You also need to decide if you will bill clients on a recurring, one-off, flat rate, or hourly basis.
The option you choose depends on what works best for you and your business. You may wish to use different invoicing methods depending on the project. Just make sure to let your clients know how and when they should expect their invoice.
Recurring bills are generally used for longer projects that extend over a couple of billing periods.
For example, if you have a client that needs 3 months’ worth of work, recurring billing would mean that you send them a bill during each billing period for any work that was completed during that time, like once a month.
One-off billing is when you bill a client once for a single service, like a touch-up job or a single project.
Flat-rate billing is when you charge a standard amount for a specific job, like painting all the walls in a room, or in a house at a fixed rate. Flat rates include materials and time.
Hourly billing calculates time and labor needed to complete a painting job. It doesn’t typically include materials, which are added onto the invoice before it is sent.
Painting Invoice Best Practices
Invoicing might seem like a relatively small aspect of your business, but it can help you to grow and even bring in more painting contracts. Why? Because you’re able to showcase how professional and well-organized you are to your client.
Take a look at these tips to make sure that your invoicing strategy is reaching its full potential:
Timing is everything––even when it comes to invoicing. Sending out an invoice too early or too late is likely to do more harm than good because your client might miss the memo.
The best time to send an invoice is soon after a job has been successfully completed.
While you may be used to handwritten invoices, they’re becoming a thing of the past. Digital invoices that clients can read, save, and pay online are easier on your administrative task load.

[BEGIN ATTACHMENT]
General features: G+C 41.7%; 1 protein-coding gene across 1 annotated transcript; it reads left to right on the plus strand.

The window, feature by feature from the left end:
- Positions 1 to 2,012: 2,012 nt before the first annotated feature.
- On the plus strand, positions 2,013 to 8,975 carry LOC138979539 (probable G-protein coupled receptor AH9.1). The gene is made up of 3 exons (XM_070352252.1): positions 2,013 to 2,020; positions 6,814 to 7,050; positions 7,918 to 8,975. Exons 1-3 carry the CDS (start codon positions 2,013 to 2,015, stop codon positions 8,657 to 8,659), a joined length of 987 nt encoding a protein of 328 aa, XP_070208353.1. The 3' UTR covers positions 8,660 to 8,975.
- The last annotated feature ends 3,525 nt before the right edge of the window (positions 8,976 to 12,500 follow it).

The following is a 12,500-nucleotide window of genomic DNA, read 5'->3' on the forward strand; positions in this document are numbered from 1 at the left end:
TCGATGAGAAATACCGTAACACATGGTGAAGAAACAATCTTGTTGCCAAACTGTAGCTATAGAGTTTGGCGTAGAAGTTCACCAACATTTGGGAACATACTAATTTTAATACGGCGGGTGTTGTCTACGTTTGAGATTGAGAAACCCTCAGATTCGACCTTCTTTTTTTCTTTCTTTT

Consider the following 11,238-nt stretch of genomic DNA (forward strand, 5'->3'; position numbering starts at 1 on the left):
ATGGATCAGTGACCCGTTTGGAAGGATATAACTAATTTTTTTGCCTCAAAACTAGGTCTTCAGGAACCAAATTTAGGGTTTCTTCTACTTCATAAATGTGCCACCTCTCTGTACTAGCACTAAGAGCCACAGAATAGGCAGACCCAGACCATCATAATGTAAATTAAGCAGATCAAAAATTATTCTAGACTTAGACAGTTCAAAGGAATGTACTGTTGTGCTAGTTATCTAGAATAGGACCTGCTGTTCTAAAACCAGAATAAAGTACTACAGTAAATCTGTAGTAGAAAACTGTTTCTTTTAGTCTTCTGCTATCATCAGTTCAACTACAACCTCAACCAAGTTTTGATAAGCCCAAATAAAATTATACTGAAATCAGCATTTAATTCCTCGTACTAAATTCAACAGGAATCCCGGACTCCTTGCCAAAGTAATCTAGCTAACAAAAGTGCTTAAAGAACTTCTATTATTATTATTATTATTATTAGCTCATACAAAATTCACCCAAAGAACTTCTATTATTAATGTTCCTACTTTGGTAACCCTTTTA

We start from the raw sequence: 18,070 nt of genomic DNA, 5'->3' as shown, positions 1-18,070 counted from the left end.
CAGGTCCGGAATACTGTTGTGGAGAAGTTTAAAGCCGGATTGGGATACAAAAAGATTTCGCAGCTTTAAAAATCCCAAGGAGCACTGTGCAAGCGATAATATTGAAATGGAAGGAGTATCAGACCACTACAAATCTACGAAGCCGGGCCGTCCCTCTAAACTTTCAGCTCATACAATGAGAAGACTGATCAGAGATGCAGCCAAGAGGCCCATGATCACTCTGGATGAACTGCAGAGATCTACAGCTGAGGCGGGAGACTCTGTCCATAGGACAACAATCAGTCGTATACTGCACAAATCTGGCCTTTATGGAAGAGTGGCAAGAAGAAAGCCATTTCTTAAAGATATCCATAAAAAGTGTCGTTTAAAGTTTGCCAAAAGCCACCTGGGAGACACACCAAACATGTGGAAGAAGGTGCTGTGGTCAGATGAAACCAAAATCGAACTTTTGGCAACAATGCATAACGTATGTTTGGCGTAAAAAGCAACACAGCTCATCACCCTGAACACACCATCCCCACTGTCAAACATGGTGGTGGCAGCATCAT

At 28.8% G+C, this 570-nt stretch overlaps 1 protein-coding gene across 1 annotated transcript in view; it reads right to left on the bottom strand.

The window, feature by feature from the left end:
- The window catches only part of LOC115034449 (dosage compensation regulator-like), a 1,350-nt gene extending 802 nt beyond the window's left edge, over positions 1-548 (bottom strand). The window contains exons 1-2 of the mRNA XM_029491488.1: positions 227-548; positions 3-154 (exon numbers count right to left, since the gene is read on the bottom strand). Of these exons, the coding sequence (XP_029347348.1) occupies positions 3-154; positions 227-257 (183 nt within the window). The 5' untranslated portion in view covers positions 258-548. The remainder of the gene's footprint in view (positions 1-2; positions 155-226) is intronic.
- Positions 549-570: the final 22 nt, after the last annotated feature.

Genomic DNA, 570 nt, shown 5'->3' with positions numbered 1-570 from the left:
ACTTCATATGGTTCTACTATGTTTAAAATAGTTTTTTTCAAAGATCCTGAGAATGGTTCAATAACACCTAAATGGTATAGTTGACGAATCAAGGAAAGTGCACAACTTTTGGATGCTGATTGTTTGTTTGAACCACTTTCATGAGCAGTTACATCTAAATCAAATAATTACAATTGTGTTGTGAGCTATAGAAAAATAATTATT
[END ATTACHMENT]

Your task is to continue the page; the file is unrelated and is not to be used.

For example, Jobber offers software that can create and send invoices on the go, so you don’t even have to head back to the office once a job is finished.
Software also helps you to look professional, which goes a long way in getting referrals and building a reputation.
Remember to thank your client
A simple thank you message at the end of your invoice, or a follow-up text after they’ve paid will show your clients you appreciate them. Plus, it will soften the fact that you’re requesting money.
Know your numbers
As part of your administrative strategy, you should have a list of services you offer and their associated prices.
This doesn’t have to be available to clients. However, you and all your staff who will be estimating or billing jobs should have access to it.
A regularly updated pricing sheet will help to ensure that your invoices and pricing structure is consistent across jobs and clients.
Use clean formatting, easy-to-read fonts, and clearly outlined payment information. Send out invoices consistently and in a timely manner. Include all the information a client would want or need to understand the cost and make a payment to your business.
Send digital copies
Whether you use software or not, you should send a digital copy of the invoice to the client whenever possible. Make sure it’s a PDF that cannot be edited by your client, and keep a copy for your own records.
If you want to create a template for yourself, but aren’t sure where to start, ask other painting professionals about their invoice template structure to see what your competitors are doing.
Starting an Invoicing Strategy for Your Painting Business
Invoicing isn’t always thought of as a strategy to bring in more clients and build your reputation, but, if used correctly, it can do just that.
Whether you’re looking to build an invoicing strategy or improve an existing one, these tips and tricks should help you to get a head start.